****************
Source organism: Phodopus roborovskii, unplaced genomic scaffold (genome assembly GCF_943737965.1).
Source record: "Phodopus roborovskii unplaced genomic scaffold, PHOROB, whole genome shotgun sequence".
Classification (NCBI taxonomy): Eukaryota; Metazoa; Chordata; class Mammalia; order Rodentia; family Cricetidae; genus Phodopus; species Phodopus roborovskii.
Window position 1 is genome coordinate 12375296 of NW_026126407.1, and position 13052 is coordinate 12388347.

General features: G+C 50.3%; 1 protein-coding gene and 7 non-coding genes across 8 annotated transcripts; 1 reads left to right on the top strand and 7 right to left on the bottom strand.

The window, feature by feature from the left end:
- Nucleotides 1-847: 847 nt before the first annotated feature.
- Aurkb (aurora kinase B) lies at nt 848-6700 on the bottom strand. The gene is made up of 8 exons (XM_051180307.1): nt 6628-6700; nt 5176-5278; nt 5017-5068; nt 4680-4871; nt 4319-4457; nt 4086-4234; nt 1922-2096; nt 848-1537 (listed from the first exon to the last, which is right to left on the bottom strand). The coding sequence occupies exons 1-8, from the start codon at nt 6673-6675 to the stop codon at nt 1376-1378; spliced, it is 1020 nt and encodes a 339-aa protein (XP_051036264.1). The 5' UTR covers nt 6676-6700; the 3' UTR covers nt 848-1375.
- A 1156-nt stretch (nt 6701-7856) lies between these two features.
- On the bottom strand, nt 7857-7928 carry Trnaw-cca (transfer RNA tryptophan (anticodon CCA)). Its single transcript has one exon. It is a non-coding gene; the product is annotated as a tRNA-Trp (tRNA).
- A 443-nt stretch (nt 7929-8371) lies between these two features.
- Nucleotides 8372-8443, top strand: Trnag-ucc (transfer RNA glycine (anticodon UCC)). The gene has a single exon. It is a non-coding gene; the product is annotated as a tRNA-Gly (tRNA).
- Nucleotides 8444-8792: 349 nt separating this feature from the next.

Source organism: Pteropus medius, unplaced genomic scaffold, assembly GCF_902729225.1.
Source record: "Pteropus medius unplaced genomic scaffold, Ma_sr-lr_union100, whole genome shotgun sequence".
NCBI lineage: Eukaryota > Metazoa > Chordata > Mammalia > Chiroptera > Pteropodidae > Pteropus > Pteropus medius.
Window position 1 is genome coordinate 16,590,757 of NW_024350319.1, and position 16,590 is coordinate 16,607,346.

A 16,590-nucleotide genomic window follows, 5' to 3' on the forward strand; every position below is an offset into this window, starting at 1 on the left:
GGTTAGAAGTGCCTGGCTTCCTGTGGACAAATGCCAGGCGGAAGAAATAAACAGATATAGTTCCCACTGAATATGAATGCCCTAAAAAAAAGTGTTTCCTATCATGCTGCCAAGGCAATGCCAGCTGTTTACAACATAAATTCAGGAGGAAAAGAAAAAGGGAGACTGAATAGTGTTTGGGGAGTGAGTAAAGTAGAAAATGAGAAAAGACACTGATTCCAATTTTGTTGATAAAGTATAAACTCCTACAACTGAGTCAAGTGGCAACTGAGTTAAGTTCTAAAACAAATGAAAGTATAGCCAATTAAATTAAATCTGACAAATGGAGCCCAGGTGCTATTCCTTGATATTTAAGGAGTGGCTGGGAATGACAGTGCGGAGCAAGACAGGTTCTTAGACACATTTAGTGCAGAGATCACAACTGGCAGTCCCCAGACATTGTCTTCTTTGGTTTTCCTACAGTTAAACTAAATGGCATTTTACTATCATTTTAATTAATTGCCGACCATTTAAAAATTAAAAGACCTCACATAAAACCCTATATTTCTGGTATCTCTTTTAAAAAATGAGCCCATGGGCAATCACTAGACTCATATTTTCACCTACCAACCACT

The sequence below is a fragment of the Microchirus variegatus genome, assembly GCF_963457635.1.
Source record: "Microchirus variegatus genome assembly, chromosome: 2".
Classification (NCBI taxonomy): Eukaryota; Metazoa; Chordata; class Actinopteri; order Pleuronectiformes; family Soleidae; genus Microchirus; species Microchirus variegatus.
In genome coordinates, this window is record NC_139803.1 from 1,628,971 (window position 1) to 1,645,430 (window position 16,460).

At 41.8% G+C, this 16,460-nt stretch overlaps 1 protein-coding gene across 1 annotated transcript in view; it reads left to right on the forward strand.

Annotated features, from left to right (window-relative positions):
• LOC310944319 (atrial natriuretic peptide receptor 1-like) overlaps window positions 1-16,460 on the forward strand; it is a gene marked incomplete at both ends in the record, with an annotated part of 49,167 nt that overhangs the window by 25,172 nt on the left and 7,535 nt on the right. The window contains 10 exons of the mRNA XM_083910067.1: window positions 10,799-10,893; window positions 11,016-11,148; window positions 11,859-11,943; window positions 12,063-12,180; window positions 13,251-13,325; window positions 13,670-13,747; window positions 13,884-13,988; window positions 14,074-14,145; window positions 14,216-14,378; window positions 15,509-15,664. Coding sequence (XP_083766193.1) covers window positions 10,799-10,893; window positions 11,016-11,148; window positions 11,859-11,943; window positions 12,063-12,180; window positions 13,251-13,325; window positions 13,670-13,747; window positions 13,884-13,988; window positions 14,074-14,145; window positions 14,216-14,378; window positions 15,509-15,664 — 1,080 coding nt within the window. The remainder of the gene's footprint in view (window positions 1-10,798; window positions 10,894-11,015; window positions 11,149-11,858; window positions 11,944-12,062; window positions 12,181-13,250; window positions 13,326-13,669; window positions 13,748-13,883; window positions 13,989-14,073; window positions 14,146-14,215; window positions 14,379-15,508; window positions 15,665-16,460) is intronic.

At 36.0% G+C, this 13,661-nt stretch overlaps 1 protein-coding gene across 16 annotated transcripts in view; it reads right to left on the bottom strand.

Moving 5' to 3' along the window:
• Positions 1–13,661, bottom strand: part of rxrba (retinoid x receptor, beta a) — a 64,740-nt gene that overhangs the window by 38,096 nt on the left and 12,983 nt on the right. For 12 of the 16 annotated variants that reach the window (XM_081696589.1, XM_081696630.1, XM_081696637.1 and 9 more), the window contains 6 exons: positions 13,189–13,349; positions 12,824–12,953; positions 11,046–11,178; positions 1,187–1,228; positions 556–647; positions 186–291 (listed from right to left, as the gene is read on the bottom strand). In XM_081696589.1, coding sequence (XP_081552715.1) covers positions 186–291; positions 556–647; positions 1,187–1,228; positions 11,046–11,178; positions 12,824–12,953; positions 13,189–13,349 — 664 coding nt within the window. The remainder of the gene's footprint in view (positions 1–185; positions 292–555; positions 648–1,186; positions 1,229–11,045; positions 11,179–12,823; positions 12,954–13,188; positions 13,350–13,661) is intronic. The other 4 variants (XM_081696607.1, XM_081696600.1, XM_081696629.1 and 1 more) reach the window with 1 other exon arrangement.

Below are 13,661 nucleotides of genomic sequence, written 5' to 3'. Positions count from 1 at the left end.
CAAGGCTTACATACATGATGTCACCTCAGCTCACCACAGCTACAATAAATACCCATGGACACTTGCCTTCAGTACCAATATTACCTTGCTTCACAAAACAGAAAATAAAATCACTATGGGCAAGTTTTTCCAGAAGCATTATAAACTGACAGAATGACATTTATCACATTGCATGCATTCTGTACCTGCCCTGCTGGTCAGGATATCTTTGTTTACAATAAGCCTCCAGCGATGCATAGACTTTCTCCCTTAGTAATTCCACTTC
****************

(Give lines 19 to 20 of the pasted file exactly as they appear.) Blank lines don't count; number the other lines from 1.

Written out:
GGTTAGAAGTGCCTGGCTTCCTGTGGACAAATGCCAGGCGGAAGAAATAAACAGATATAGTTCCCACTGAATATGAATGCCCTAAAAAAAAGTGTTTCCTATCATGCTGCCAAGGCAATGCCAGCTGTTTACAACATAAATTCAGGAGGAAAAGAAAAAGGGAGACTGAATAGTGTTTGGGGAGTGAGTAAAGTAGAAAATGAGAAAAGACACTGATTCCAATTTTGTTGATAAAGTATAAACTCCTACAACTGAGTCAAGTGGCAACTGAGTTAAGTTCTAAAACAAATGAAAGTATAGCCAATTAAATTAAATCTGACAAATGGAGCCCAGGTGCTATTCCTTGATATTTAAGGAGTGGCTGGGAATGACAGTGCGGAGCAAGACAGGTTCTTAGACACATTTAGTGCAGAGATCACAACTGGCAGTCCCCAGACATTGTCTTCTTTGGTTTTCCTACAGTTAAACTAAATGGCATTTTACTATCATTTTAATTAATTGCCGACCATTTAAAAATTAAAAGACCTCACATAAAACCCTATATTTCTGGTATCTCTTTTAAAAAATGAGCCCATGGGCAATCACTAGACTCATATTTTCACCTACCAACCACT

The sequence below is a fragment of the Microchirus variegatus genome, assembly GCF_963457635.1.